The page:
Secondly, wee shall see him perfectly in the Creatures also, when we are in glory: Whilst we are here, wee see not so much of God in the creature as there is: wee are too much bent to see the Lord rudely, ignorantly, and ob­scurely, as hee comes unto us in the creatures. Alas! how seldom Longè extra septa evehi­mur. Chrys. doe wee observe and consider what of God wee take in by the Creatures? how much we enjoy him in connexion with them? And although fire, could not warme us, food could not streng­then [Page 210] us, raiment could not secure us from scorching heate and pin­ching cold, were't not that God were in them, to give heate to the first, put nourishment in the se­cond, & a conserving quality in the third; Yet how hardly are we brought to see, and wonder at the Lord in such a dispensation? Is not this to over-look the Cre­ator in the creatures? And is not such a sight of God too like that which the Heathen had of him? some of whom beholding him under the notion of Causa causa­rum onely, did colour over their creature-worship; by affirming, that though they did worship the Sunne, Moone, and Stars with o­ther created things, yet that they did not worship the Creature, but God in the Creatures; For said they, God is in every thing, and the truth is, wee all of us doe things of this nature very confu­sedly, and preposterously. If this [Page 211] were not so, what hinders (could wee see the Lord perfectly in the creatures) but that we might take in God, when: we take in the Cre­ature, and so have soule and bo­die fed together? But glory helps all this; for when Saints are glo­rified, they shall see God as hee is in himselfe & in themselves, and also as he is in the creaturs perfectly. And holy hearts! in the interim see as much of God as you can in all your morsells, and mercies, because 'tis very good for you so to doe. Remember the Israelites of whom 'tis said, that while the Numb. 11. 33. flesh was betweene their teeth, ere it was chewed, the wrath of the Lord was kindled, and they dyed, and why for they did not observe that God was in the mercie, which caused murmuring in them.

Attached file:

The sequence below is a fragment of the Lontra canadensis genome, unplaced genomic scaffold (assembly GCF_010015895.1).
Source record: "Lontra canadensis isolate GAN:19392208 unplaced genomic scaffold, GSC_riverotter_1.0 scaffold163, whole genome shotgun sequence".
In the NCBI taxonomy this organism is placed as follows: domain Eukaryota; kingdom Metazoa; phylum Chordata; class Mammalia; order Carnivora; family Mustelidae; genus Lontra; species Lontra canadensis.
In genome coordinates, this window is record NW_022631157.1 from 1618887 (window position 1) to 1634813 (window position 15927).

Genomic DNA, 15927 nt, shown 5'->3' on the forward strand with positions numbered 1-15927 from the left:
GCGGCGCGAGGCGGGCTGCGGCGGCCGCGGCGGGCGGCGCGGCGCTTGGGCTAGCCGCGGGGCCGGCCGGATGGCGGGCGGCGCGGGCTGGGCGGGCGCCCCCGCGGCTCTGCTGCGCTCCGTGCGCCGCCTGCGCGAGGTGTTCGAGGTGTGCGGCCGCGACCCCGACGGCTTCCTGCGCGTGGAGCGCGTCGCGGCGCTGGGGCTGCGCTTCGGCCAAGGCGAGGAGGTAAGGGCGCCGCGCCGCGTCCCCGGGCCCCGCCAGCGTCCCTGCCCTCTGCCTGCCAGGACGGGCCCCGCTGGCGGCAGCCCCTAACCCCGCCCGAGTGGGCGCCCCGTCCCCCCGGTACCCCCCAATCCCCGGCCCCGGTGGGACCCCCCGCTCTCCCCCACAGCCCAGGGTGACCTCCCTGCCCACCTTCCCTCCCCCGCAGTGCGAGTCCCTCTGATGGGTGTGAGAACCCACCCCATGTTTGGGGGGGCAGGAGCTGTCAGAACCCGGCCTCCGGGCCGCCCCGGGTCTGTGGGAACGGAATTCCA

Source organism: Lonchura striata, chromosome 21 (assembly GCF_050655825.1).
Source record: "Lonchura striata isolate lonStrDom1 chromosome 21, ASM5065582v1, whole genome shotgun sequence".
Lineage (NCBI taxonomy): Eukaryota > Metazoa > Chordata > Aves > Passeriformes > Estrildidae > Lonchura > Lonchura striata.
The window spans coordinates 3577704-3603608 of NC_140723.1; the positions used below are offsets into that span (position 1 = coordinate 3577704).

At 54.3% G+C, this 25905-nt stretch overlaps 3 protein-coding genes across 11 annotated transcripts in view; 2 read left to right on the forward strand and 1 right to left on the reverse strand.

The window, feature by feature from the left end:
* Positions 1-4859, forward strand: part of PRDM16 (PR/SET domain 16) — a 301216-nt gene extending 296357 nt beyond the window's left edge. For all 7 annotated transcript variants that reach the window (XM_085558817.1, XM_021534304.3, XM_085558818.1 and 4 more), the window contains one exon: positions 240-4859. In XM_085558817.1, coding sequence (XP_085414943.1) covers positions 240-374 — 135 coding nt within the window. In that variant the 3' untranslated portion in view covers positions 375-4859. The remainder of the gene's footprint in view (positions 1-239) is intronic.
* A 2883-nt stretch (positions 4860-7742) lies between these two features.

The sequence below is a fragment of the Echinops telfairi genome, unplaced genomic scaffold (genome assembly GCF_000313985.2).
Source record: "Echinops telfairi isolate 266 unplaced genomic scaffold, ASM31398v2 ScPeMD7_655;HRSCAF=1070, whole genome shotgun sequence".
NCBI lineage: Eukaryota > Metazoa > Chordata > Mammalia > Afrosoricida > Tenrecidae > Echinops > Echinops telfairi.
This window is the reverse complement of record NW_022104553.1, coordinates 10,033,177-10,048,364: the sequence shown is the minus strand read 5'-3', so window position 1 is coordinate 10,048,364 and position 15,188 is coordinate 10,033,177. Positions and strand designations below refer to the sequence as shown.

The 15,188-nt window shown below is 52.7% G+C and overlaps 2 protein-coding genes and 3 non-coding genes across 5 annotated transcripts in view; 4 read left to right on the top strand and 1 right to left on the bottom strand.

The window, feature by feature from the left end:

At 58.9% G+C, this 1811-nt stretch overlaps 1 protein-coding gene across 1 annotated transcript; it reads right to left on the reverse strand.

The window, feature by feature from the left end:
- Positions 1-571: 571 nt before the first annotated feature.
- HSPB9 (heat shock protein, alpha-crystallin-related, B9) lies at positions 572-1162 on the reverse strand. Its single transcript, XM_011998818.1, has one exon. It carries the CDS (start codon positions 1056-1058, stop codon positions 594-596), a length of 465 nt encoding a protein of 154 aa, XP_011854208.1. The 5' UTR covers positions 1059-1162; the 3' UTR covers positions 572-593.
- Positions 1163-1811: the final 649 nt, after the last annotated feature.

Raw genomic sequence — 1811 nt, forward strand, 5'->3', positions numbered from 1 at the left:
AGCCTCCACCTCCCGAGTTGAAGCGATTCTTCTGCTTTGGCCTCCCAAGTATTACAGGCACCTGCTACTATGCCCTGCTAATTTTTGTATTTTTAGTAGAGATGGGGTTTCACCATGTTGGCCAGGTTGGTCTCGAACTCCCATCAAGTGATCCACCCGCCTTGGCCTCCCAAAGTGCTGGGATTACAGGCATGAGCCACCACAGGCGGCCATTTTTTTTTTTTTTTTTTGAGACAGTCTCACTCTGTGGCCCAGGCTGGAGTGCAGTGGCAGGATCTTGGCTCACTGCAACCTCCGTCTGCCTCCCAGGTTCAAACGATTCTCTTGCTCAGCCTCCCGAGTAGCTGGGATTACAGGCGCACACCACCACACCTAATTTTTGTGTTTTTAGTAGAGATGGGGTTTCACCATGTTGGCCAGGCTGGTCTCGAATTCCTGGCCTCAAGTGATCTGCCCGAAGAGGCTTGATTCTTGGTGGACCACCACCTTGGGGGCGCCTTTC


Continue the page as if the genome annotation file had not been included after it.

2. A perfect knowledg of the godly there is: as some have prov'd, Ibi á singu­lis omnes, ibi ab omnibus singuli cog­noscentur, nec quem-quam omni non latebit, quâ patriâ, quâ gentê, quâ stirpe, quis editus fuerit, vel quid etiam in vitâ suâ fecerit. Anselm de similitud. c. 59. All Saints shall bee [Page 212] known of every particular Saint and every particular Saint shall be known of all: there shall be no stranger in heaven In caelo nul­lus erit alie­nus. Aug. Ep. 6. ad Italicam: in glory Sts shall know not onely their ac­quaintance in this world, but also those whom they ne're saw here, even as persons seene and known before. Yet in a carnall manner after the flesh shall no man possi­bly know or be known. Yea that very Jesus that on earth was known after the flesh, shall bee knowne so no more. All know­ledge there shall be spirituall, e­ven as is the object and Medium thereof. Add to this, that know­edge of Saints in Heaven shal be personall, as well as spirituall; That this is so, many men of God have fully cleared by Scripture and Reason.